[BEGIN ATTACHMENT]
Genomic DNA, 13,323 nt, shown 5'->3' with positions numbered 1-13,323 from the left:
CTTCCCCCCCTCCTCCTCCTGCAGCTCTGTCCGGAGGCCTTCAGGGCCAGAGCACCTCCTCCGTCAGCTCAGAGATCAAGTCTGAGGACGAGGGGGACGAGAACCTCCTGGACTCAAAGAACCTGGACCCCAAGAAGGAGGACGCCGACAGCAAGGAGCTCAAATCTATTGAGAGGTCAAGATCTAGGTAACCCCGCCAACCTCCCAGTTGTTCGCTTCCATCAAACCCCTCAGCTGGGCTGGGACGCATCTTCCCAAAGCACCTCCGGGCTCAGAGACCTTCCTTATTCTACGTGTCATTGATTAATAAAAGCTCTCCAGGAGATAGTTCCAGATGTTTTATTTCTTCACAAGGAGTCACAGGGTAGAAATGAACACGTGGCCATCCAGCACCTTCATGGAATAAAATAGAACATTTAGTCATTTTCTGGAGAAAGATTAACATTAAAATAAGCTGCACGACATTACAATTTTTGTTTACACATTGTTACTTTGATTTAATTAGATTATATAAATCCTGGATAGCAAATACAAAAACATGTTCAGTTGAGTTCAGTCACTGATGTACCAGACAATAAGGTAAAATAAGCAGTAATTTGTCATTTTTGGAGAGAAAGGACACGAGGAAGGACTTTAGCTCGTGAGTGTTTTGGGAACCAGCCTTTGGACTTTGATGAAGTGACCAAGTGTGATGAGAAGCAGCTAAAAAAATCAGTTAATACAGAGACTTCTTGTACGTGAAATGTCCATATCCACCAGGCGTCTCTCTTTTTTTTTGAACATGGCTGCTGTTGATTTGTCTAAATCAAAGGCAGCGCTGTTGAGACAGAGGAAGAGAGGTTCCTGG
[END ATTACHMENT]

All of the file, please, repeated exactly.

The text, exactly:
Genomic DNA, 13,323 nt, shown 5'->3' with positions numbered 1-13,323 from the left:
CTTCCCCCCCTCCTCCTCCTGCAGCTCTGTCCGGAGGCCTTCAGGGCCAGAGCACCTCCTCCGTCAGCTCAGAGATCAAGTCTGAGGACGAGGGGGACGAGAACCTCCTGGACTCAAAGAACCTGGACCCCAAGAAGGAGGACGCCGACAGCAAGGAGCTCAAATCTATTGAGAGGTCAAGATCTAGGTAACCCCGCCAACCTCCCAGTTGTTCGCTTCCATCAAACCCCTCAGCTGGGCTGGGACGCATCTTCCCAAAGCACCTCCGGGCTCAGAGACCTTCCTTATTCTACGTGTCATTGATTAATAAAAGCTCTCCAGGAGATAGTTCCAGATGTTTTATTTCTTCACAAGGAGTCACAGGGTAGAAATGAACACGTGGCCATCCAGCACCTTCATGGAATAAAATAGAACATTTAGTCATTTTCTGGAGAAAGATTAACATTAAAATAAGCTGCACGACATTACAATTTTTGTTTACACATTGTTACTTTGATTTAATTAGATTATATAAATCCTGGATAGCAAATACAAAAACATGTTCAGTTGAGTTCAGTCACTGATGTACCAGACAATAAGGTAAAATAAGCAGTAATTTGTCATTTTTGGAGAGAAAGGACACGAGGAAGGACTTTAGCTCGTGAGTGTTTTGGGAACCAGCCTTTGGACTTTGATGAAGTGACCAAGTGTGATGAGAAGCAGCTAAAAAAATCAGTTAATACAGAGACTTCTTGTACGTGAAATGTCCATATCCACCAGGCGTCTCTCTTTTTTTTTGAACATGGCTGCTGTTGATTTGTCTAAATCAAAGGCAGCGCTGTTGAGACAGAGGAAGAGAGGTTCCTGG